Photo Synthesis

Like eating a fried Oreo at the State Fair of Texas, taking a picture among a field of wildflowers is a rite of passage in the Lone Star State. Michael Eason, associate director of conservation and collections at the San Antonio Botanical Garden, offers a regional guide to ensure your photo-ops are tiptop.

Central Texas

Wildseed Farms
A working wildflower farm and winery in the Hill Country, this Fredericksburg locale promises more than 200 acres of evening primrose, bluebonnets, lemon mint, and firewheels to enjoy. 100 Legacy Drive, Fredericksburg. wildseedfarms.com

The San Antonio Botanical Garden
Regarded as a 38-acre “living museum,” San Antonio’s Botanical Garden has grounds full of succulents, roses, and wildflowers. Plus, the 11-acre Texas Native Trail lets you explore plants from three distinct regions of the state. 555 Funston Place, San Antonio. sabot.org


West Texas

Chihuahuan Desert Nature Center
For 50 years, this 507-acre sanctuary has worked to preserve native plants and educate the public about their importance. A botanical garden with trails and paths winds through fields of nearly 165 species of Trans-Pecos Region native plants like chocolate daisy and yellow columbine. 43869 SH 118, Fort Davis. cdri.org
River Road in Big Bend National Park
Eason suggests checking out the roadside blooms along River Road and other spots around the park if you want to see lupine, desert marigold, and desert lantana. nps.gov/places/river-road-east


South Texas

Sand Sheets
This area covers over 2 million acres of the southern tip of the state, and if you drive through in spring and summer, you’re likely to stumble upon blue curls, showy nerveray, and Amelia’s sand verbena.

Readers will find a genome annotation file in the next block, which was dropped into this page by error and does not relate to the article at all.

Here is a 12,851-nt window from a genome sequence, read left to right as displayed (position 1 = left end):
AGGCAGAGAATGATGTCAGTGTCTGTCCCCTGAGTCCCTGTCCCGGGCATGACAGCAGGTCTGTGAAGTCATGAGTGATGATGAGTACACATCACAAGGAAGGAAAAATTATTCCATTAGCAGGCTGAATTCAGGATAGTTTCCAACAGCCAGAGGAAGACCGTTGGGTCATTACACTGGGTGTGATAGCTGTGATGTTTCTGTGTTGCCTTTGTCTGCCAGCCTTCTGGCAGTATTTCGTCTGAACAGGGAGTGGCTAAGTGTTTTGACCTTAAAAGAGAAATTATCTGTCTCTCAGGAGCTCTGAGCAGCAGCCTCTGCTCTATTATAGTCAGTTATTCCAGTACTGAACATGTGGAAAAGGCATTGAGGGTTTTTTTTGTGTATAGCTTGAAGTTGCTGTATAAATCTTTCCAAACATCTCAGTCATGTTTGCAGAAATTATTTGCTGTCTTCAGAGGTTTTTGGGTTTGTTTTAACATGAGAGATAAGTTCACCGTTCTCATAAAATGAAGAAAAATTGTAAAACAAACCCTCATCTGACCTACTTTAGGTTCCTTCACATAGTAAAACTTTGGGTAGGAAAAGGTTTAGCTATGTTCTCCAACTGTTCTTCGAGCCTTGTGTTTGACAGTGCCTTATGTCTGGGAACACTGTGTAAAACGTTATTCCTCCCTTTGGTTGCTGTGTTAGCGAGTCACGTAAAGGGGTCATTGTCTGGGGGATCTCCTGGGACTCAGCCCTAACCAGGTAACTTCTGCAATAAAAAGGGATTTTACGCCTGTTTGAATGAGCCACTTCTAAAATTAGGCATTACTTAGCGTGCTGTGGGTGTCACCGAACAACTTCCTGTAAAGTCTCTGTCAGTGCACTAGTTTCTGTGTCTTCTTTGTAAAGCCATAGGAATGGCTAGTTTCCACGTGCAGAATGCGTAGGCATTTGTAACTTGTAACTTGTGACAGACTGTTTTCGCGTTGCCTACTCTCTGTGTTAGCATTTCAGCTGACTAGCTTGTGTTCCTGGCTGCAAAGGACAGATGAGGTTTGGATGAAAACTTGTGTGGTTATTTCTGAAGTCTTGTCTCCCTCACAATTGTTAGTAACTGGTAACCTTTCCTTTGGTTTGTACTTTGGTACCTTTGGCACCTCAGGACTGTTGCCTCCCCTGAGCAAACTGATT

East Texas

Watson Rare Native Plant Preserve
Eason sites Warren—located about 45 miles outside of Beaumont—as one of his favorite wildflower spots in East Texas. Depending on the time of year, rare orchids, azaleas, pitcher plants, and gayfeather blanket the site. 527 County Road 4777, Warren. watsonpreserve.ning.com

Roadside Blooms Outside Nacogdoches
The backroads between Nacogdoches and Lufkin provide plenty of opportunities to pull over (safely) in the spring and check out vast fields of violets and yellow wild indigo scattered among bluebonnets and Mexican hats.



Palo Duro Canyon State Park
The second largest canyon in the country boasts bright blooms during the spring and early summer. Hike the trails and snap shots of the vegetation blooming out of the red clay soil. You’ll see yellow sundrops, purple winecups, and orange globe mallow. 11450 Park Road 5, Canyon. palodurocanyon.com

Tall flowers grow along a dirt embankment by water under blue sky

Ocotillo grows at Big Bend Ranch State Park. Photo by J. Griffis Smith

A tall Century Plant reaches for the sky from the desert floor in front of blue sky

The Chihuahuan Desert Nature Center. Photo by Theresa DiMenno

Numerous Monarch butterflies fly through bright green, yellow, and orange flowers

A butterfly garden at Wildseed Farms. Photo by Michael Amador

An illustration of a wildflower with a zodiac sign